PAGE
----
Using Doe v. Napper -- 93-CV-642-JEC (N.D. Ga 1993) -- as a model, this paper sought to demonstrate the extent to which settlement negotiations successfully circumvented many of the crucial limitations of both legislation and adjudication in reforming the Marietta Regional Youth Detention Center (MRYDC), despite also bearing negative attributes of both traditional reform strategies.
The paper initially sketches the key arguments presented by scholars in the field about the merits and shortcomings of both adjudication and legislation as institutional reform strategies, as well as some of the more recent work on settlement as an alternative to these two approaches. It then begins the process of applying these theories to the specific case of Georgia's juvenile justice system, describing the early legislative strategies that sought to bring about reform on both state and local levels, and suggesting some of the reasons why these efforts were unsuccessful.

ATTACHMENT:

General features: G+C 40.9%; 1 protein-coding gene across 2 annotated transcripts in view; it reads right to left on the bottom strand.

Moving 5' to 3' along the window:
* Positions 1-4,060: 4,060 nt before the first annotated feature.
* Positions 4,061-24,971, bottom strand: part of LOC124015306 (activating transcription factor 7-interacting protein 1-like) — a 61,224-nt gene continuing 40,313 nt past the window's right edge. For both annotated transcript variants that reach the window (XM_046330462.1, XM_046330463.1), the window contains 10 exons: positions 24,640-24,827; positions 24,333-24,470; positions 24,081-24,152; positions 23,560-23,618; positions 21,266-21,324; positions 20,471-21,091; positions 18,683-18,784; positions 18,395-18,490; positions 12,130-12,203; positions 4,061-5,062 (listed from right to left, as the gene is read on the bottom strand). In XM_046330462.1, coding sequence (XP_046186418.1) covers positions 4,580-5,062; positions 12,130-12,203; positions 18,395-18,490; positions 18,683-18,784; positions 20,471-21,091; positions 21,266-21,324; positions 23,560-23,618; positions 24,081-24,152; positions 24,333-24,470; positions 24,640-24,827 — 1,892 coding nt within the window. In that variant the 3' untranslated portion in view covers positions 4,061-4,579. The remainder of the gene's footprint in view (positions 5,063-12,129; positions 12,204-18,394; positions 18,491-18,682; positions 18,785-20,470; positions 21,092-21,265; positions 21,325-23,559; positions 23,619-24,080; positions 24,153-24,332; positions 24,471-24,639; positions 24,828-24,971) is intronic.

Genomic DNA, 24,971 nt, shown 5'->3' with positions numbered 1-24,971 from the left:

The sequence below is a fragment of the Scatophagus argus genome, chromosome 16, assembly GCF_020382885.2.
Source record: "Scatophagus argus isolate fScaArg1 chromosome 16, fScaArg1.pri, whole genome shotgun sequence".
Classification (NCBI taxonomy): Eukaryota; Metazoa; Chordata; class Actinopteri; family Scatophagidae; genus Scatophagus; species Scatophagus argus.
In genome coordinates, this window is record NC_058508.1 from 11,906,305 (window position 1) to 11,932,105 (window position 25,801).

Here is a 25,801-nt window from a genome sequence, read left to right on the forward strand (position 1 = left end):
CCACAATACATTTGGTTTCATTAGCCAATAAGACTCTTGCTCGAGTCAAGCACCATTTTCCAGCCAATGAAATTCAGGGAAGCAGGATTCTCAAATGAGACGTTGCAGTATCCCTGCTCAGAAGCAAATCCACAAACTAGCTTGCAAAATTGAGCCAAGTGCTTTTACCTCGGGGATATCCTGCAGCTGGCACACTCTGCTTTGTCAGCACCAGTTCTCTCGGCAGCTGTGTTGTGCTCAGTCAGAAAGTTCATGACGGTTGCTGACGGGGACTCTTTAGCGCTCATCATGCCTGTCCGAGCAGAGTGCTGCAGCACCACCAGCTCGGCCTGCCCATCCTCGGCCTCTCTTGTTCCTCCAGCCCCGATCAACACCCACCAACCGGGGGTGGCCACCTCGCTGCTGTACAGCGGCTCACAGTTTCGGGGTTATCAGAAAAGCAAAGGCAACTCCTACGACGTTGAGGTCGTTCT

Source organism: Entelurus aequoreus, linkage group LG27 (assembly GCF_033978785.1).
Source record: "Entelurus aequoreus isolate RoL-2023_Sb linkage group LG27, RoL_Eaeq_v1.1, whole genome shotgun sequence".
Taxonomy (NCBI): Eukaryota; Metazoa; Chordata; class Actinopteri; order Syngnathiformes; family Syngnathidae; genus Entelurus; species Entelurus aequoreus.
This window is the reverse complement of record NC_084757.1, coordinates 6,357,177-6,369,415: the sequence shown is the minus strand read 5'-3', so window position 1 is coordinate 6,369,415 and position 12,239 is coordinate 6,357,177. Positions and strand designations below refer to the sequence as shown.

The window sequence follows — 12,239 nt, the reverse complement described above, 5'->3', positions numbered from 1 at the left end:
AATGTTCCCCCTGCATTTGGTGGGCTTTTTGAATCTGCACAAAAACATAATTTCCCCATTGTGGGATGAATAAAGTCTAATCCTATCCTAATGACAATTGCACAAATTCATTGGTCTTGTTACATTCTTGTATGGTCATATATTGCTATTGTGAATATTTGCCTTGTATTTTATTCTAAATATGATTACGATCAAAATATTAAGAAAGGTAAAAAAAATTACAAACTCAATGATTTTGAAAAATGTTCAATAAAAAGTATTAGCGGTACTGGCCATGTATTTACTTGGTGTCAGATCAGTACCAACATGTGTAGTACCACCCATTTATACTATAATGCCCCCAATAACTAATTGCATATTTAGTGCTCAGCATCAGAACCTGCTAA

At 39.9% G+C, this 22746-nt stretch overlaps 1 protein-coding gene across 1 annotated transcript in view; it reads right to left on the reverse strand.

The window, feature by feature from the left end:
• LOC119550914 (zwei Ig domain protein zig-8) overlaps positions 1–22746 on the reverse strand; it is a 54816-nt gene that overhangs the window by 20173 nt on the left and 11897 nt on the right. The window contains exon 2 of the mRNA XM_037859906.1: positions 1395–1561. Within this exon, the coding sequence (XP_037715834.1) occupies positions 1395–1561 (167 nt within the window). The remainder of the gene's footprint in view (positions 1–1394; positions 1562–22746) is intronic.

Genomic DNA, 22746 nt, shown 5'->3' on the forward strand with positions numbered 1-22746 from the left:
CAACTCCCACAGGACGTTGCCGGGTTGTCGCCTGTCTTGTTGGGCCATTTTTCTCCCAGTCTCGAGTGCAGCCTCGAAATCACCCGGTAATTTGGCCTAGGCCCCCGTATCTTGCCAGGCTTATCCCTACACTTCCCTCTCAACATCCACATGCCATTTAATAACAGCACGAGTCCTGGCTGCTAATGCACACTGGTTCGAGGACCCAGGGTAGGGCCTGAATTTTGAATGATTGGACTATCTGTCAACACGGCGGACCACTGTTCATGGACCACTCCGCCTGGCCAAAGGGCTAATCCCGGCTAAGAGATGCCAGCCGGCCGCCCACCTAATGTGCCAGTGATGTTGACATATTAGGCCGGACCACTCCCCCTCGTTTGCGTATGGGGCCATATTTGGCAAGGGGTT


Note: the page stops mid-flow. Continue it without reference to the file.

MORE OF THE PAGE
Following this, the case study traces the early stages of the Doe v. Napper litigation, and the extent to which it illustrates the ineffectiveness of litigation in the institutional reform context. It explains why the parties entered into settlement negotiations, and traces the agreements that were made during the case's first year. Some of the shortcomings of settlements are then addressed. Finally, it discusses how Doe v. Napper was resolved, first describing the final consent decree, and then assessing its impact on the daily administration of the MRYDC.